“Sorry, I got sidetracked.”
Someone asked you a question earlier in the day at work. You were supposed to find the answer, but you forgot because you were doing other things. The person calls you to ask again, and this is how you explain.
Sorry, I got sidetracked.
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"Sorry" is a way to apologize for a small mistake you made. When you make a larger mistake and want to apologize more strongly, you can say "I'm sorry for ___ing":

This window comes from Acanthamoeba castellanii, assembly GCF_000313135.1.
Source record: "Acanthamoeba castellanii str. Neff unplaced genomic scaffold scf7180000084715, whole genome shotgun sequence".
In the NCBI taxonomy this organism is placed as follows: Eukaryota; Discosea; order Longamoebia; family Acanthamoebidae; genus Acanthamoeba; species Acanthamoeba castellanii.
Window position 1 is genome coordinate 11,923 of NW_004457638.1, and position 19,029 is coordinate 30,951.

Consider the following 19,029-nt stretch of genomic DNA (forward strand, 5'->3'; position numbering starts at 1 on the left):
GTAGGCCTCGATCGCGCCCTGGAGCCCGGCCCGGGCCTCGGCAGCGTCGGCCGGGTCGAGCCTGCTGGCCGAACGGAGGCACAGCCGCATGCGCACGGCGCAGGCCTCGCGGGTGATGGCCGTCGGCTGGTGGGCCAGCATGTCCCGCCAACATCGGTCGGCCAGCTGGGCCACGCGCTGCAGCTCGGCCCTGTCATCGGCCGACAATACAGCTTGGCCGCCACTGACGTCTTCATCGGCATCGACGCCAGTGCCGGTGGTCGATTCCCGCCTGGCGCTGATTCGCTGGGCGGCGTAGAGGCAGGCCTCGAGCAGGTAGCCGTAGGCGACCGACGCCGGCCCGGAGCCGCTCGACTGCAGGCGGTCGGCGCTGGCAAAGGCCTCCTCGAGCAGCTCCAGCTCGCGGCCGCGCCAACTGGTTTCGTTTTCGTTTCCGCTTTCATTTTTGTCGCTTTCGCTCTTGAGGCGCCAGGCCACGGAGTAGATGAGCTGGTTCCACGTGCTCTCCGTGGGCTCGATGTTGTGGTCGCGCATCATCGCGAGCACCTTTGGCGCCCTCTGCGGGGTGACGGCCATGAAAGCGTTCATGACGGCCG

I'm sorry for calling you by mistake.
However, in most situations this would be much too strong of an apology. So just saying "Sorry" is sometimes more appropriate:
Sorry I didn't call you back sooner.
When you "get sidetracked" it means that you were trying to do one thing, but then started doing something else instead:
I was trying to cook dinner but I got a little sidetracked.
You can say that you "got sidetracked" by something more important than the original action, or by something that's not important at all.